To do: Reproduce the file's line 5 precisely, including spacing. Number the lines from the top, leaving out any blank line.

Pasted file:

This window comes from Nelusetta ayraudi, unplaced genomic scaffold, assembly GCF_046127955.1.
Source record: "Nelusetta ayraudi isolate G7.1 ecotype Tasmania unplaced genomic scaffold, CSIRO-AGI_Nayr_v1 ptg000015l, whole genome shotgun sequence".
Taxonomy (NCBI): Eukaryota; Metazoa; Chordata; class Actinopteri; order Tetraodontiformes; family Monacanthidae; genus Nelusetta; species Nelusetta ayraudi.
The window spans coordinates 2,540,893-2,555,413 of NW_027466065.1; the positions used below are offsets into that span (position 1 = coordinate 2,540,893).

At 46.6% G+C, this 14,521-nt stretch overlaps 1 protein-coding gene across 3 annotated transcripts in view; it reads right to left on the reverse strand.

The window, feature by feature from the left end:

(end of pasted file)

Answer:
At 46.6% G+C, this 14,521-nt stretch overlaps 1 protein-coding gene across 3 annotated transcripts in view; it reads right to left on the reverse strand.